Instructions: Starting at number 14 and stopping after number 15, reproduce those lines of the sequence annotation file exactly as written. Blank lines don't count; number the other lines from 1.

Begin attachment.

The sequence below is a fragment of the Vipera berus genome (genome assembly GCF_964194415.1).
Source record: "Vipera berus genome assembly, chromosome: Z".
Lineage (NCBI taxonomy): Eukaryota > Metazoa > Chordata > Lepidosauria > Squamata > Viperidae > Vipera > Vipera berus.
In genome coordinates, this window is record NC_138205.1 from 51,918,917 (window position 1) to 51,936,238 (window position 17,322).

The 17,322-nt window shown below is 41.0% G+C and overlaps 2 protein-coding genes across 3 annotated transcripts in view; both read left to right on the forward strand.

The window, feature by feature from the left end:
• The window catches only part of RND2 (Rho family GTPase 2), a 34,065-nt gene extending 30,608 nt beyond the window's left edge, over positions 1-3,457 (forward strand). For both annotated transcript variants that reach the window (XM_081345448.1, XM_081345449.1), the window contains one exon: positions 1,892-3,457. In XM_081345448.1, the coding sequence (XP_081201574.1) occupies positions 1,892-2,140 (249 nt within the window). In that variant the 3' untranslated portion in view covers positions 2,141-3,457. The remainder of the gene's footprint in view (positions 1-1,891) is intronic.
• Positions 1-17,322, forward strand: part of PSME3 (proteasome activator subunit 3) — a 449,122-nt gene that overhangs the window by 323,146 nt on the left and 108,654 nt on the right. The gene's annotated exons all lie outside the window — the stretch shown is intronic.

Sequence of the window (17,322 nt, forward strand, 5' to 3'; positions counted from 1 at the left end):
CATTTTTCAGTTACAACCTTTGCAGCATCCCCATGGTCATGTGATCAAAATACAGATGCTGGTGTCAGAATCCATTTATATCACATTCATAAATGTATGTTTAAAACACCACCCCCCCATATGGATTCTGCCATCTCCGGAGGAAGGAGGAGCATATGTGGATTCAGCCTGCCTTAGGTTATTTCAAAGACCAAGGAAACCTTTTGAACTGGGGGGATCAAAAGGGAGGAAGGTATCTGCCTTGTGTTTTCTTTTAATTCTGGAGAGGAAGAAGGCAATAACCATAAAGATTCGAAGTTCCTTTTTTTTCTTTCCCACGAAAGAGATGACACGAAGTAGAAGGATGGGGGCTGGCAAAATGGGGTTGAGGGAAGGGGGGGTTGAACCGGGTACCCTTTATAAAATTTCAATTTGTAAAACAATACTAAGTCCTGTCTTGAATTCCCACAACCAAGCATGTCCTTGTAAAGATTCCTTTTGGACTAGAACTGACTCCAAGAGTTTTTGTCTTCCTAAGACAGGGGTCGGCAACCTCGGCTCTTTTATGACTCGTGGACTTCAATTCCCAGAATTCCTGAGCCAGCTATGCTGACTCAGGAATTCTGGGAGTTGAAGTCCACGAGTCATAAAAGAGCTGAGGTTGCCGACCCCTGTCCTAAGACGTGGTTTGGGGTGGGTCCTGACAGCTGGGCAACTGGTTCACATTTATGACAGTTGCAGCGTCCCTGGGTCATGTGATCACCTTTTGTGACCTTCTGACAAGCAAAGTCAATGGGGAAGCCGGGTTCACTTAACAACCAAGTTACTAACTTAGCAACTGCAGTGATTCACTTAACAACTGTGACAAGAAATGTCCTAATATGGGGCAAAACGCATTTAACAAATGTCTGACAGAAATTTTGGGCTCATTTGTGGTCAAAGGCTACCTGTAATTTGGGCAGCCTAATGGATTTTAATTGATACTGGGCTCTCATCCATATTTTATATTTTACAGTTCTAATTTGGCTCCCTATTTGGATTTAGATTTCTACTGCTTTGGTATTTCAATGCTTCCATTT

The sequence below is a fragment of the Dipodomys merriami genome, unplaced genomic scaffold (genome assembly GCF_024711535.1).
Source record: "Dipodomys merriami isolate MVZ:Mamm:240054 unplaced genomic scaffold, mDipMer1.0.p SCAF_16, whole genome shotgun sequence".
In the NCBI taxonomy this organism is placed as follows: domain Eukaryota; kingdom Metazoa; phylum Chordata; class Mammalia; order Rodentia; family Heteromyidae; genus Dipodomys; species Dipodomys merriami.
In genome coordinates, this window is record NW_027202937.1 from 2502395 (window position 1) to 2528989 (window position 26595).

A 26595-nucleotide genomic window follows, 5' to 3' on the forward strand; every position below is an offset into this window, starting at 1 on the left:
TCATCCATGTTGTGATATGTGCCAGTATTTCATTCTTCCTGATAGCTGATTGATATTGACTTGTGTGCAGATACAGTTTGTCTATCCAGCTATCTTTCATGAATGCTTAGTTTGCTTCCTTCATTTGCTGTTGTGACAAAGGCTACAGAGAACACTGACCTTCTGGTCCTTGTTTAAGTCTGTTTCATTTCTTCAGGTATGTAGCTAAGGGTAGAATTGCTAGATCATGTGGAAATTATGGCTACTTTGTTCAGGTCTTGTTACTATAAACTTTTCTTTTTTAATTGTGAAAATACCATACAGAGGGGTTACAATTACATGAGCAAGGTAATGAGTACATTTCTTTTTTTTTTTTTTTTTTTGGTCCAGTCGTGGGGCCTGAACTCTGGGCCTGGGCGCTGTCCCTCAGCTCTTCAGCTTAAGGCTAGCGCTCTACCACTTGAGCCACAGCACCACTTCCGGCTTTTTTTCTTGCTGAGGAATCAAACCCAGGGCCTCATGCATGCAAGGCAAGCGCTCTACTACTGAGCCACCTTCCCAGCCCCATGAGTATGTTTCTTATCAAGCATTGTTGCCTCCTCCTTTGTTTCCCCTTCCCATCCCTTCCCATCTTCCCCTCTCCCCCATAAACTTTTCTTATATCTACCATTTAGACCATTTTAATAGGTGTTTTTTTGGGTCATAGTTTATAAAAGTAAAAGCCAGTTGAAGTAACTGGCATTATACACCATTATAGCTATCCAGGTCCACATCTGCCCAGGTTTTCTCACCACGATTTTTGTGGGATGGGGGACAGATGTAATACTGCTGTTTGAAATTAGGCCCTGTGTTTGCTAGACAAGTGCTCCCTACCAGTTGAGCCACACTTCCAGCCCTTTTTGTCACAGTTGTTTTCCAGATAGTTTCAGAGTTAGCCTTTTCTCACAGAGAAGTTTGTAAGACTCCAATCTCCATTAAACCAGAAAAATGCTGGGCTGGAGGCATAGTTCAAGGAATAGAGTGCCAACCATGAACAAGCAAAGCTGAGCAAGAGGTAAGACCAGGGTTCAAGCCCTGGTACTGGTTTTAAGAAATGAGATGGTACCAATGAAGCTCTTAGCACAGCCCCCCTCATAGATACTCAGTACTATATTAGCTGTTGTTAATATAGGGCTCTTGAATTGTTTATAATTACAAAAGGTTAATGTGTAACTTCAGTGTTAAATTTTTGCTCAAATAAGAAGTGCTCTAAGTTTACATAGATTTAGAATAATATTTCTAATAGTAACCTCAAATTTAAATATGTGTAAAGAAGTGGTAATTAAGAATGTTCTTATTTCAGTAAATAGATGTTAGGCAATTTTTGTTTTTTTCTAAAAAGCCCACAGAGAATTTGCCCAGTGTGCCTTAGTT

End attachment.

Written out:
In genome coordinates, this window is record NW_027202937.1 from 2502395 (window position 1) to 2528989 (window position 26595).

A 26595-nucleotide genomic window follows, 5' to 3' on the forward strand; every position below is an offset into this window, starting at 1 on the left: